Despite claiming to be a “mobile first” corporation, last week Microsoft made two independent moves that pushed it even further away from the phone manufacturer it had become with the ill-fated Nokia acquisition, which closed in April 2014.

By selling the company’s feature phone operation and cutting over a thousand jobs in its smartphone division, Microsoft simultaneously finished off the remnants of Nokia, while signaling that the company had essentially abandoned its long-held goal of being a viable alternative to Apple’s iOS and Google’s Android.

For a brief period, it appeared that Microsoft would have the same tight vertical integration over its mobile ecosystem that Apple does, both producing the hardware and developing the software that powers it. But now it’s becoming increasingly difficult for the company to position itself as a mobile-first competitor, when its offerings look so underwhelming compared to the competition.

While it’s true that Microsoft continues to limp along with Windows 10 Mobile development, the operating system now accounts for less than 1 percent of new smartphones sold worldwide. It also develops a significant amount of mobile software — much of which is deployed on its competitors’ platforms.

‘Surface Phone’ no panacea

It’s widely believed that Microsoft is working on a new handset or handsets, designed and built by its successful Surface team. And while such devices would draw a great deal of interest from Windows enthusiasts — a significant and vocal group, to be sure — it’s unlikely to move the needle when it comes to expanding Windows’ sliver of mobile market share.

That’s because, like Windows Phone before it, no one has much incentive to invest in the remaining Windows 10 Mobile infrastructure. Microsoft’s roster of hardware partners is exceedingly slim, and it includes none of the big-budget manufacturers that make up the rich Android ecosystem. While at different points in its existence, the mobile Windows platform has been adopted by such OEMs as Samsung, LG, HTC, and Motorola, Alcatel is currently the largest player to devote even a fraction of its lineup to Windows-powered handsets.

Just as critical as the dearth of hardware availability is the lack of developer interest in a platform with such low market penetration. Anyone who’s still developing for mobile Windows devices is probably doing it as a labor of love more than anything, with major apps dialing back support as well.

Microsoft has been aggressively attempting to counter this attrition by both unifying its desktop and mobile operating systems, as well as easing the barriers to porting over apps built for other platforms. Nonetheless, shrinking market share and a series of moves that have effectively deemphasized mobile do little to encourage developers to devote any resources at all to an ecosystem that appears to be in its final throes.

Born into the void

Let’s say that the so-called Surface Phone comes to market in the spring of next year, which seems like a conservative assumption based on existing rumors. What kind of world will it be born into? At that point, the last Windows 10 Mobile flagships (Lumia 950 and 950 XL) will have launched some 18 months prior, with only a smattering of mid-tier devices introduced in the interim. By all accounts, the Lumia 650, which officially debuted early last month, will be the last Lumia made — meaning that a full year may pass in which Microsoft releases no new handsets at all.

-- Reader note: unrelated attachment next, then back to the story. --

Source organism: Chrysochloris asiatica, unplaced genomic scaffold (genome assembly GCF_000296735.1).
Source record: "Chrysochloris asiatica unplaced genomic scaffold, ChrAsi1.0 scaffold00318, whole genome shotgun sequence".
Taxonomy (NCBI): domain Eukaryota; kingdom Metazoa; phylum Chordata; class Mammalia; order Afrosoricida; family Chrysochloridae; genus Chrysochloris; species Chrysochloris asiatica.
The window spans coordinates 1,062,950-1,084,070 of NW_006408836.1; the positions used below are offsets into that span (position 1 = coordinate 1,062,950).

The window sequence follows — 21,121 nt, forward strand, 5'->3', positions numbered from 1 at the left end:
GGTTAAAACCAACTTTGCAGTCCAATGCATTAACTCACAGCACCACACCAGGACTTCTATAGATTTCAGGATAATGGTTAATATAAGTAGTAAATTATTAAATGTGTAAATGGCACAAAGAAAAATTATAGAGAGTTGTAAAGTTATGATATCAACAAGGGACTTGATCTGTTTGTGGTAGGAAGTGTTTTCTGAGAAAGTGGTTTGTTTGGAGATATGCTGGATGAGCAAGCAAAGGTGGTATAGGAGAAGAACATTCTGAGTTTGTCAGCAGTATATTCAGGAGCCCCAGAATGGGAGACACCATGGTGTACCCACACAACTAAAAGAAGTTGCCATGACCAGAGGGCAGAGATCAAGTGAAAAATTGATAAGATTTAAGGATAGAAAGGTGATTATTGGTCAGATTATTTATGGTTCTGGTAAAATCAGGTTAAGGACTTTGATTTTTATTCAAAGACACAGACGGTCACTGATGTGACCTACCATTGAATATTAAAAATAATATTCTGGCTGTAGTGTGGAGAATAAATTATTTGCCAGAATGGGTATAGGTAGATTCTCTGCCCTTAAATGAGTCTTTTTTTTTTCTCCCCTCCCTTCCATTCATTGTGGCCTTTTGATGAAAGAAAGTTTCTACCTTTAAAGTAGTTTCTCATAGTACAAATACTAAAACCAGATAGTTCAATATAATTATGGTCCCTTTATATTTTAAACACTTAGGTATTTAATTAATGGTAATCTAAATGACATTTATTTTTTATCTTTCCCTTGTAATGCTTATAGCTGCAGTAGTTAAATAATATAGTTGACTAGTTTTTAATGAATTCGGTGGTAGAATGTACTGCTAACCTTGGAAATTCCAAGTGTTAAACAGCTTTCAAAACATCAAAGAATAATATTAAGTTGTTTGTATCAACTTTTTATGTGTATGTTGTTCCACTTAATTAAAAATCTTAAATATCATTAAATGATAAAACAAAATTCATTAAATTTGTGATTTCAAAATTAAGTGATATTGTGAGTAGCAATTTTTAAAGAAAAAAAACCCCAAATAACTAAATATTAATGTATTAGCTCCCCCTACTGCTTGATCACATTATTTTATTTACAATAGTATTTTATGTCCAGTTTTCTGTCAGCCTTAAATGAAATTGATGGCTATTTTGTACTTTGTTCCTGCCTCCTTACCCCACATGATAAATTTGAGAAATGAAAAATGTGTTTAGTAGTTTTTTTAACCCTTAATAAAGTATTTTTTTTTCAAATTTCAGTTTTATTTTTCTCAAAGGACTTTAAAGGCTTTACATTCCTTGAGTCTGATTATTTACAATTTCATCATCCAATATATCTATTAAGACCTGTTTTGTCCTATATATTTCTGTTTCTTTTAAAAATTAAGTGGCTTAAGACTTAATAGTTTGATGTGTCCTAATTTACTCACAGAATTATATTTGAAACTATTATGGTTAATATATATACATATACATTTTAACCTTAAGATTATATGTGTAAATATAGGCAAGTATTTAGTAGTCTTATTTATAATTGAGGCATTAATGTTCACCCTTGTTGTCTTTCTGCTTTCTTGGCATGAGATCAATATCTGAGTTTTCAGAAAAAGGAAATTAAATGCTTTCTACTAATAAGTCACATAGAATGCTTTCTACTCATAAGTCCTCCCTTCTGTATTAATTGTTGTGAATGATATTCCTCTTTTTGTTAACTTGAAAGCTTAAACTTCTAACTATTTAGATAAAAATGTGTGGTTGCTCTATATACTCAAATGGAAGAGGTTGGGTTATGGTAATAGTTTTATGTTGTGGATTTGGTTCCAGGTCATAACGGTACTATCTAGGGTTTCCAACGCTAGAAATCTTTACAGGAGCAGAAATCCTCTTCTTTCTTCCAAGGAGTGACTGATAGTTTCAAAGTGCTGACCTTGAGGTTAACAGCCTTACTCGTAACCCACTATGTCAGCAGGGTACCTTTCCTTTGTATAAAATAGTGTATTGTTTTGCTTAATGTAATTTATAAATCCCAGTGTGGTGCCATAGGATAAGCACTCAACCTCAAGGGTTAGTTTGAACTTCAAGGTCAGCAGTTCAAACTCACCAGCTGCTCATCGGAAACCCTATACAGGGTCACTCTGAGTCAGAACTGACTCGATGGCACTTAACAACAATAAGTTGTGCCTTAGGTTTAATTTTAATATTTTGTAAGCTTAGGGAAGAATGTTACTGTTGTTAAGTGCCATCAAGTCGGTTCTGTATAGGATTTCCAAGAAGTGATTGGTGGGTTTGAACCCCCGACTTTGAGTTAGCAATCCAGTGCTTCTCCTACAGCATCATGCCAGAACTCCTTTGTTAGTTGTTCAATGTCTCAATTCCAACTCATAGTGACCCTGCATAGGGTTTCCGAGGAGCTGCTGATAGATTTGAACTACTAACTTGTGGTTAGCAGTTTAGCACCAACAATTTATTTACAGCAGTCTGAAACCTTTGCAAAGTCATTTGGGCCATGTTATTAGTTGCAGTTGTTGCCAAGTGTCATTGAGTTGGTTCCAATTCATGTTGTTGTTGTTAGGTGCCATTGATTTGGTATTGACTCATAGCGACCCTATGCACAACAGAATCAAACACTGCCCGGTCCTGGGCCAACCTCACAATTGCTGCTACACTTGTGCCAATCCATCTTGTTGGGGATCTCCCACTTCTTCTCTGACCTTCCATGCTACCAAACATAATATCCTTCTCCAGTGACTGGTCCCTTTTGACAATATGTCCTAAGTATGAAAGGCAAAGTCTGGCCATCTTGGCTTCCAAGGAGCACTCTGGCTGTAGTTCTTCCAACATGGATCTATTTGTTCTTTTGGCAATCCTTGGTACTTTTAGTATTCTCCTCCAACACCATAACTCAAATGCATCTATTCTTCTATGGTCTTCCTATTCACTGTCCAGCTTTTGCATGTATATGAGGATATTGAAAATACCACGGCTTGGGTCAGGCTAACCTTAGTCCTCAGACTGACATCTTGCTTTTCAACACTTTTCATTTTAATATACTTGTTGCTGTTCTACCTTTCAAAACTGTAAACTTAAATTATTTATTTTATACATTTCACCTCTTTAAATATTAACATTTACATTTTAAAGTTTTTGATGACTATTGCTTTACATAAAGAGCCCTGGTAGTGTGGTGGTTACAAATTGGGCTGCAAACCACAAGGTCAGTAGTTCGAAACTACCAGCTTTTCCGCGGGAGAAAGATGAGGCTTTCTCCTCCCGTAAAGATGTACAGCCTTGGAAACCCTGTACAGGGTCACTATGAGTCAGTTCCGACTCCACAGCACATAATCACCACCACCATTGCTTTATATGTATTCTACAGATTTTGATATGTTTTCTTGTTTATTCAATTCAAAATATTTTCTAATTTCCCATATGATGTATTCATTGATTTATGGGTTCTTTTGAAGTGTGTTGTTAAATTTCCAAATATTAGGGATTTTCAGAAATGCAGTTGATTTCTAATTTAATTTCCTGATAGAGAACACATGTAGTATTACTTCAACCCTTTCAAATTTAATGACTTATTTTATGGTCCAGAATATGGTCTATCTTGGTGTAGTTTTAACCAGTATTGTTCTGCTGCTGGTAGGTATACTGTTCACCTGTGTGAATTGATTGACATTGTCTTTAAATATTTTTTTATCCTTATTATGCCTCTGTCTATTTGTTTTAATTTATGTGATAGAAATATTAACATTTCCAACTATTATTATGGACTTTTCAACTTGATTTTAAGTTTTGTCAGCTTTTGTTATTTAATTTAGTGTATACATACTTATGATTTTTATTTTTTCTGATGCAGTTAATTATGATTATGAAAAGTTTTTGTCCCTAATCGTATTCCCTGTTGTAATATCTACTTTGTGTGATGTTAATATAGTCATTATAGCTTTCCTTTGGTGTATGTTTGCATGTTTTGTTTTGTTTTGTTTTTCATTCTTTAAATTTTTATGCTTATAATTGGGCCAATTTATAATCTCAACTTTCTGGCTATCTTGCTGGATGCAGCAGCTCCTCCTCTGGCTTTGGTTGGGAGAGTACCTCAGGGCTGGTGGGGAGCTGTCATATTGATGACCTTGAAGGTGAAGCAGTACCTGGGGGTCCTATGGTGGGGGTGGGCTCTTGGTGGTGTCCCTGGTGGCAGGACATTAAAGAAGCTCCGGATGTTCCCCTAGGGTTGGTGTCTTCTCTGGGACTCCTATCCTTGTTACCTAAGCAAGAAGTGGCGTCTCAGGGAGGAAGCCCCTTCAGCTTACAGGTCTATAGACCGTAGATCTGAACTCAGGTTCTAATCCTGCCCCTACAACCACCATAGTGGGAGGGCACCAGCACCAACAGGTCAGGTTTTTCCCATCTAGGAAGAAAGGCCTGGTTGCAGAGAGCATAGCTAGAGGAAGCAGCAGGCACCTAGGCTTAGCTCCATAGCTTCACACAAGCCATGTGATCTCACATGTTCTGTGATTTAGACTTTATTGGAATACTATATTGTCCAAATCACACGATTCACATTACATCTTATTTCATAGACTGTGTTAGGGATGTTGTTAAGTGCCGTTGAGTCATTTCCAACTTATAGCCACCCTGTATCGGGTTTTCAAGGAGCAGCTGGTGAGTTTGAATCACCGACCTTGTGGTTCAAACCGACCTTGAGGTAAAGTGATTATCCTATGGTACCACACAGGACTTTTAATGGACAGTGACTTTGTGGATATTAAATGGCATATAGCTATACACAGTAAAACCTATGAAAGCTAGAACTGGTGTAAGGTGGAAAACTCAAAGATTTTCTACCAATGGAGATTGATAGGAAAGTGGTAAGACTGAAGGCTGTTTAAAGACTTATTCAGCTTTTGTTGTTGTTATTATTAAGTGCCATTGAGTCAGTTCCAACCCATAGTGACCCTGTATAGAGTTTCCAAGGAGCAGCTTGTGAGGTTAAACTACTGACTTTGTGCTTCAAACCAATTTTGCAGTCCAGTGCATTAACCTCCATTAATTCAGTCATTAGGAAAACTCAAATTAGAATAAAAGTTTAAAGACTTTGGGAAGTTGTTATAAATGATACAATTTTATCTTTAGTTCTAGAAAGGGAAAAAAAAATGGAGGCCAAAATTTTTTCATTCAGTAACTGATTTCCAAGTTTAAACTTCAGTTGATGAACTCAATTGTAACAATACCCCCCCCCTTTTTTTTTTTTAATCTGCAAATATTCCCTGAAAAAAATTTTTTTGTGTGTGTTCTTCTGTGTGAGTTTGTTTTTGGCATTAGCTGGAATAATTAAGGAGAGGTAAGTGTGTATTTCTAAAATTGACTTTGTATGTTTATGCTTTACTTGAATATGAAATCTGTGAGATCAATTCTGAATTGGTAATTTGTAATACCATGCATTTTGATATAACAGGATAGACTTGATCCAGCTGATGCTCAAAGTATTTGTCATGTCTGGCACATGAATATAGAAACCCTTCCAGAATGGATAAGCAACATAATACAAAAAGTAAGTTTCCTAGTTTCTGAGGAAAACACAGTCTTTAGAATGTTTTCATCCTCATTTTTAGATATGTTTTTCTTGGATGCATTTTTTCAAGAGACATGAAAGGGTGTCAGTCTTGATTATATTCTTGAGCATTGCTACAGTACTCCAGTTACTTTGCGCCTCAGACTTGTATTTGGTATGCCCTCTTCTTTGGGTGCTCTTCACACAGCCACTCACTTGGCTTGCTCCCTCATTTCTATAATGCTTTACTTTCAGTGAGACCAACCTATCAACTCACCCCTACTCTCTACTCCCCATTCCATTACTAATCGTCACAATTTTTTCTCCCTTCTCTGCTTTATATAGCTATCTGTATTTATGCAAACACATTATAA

A year is a lifetime in mobile, and it’s easy to imagine that development of mobile-specific Windows 10 applications will very nearly grind to a halt during that stretch. In announcing the job cuts last week, Microsoft CEO Satya Nadella was somewhat opaque about his vision for the future of mobile at Microsoft, simply saying:

We are focusing our phone efforts where we have differentiation — with enterprises that value security, manageability and our Continuum capability, and consumers who value the same. We will continue to innovate across devices and on our cloud services across all mobile platforms.

However that vision translates to shipping products, it seems clear that Microsoft isn’t intending its next handset or handsets to be a reboot as much as a pivot. And that pivot will likely involve dialing back its aspirations, from being a strong alternative platform to one that exists only for niche use cases and particularly dedicated users.

Mobile still first?

Is it fair for the company to continue repeating the mantra of “mobile first” while at the same time embarking on round after round of layoffs that have decimated its mobile hardware development capabilities? That really depends on your perspective: Mobile isn’t just hardware, software, or services, of course, but a mix of these and other elements. Microsoft continues to maintain an active role in mobile software development, even as its homegrown mobile platform is on the verge of extinction.

“Mobile first, cloud first” has never been a promise to users as much as it has been an attempt to provide focus, both internally and externally. Still, in light of the tens of thousands of former Nokia jobs eliminated, and the staggering write-downs of nearly $8 billion associated with the failed acquisition, something along the lines of “cloud first, mobile second” might be more apropos.

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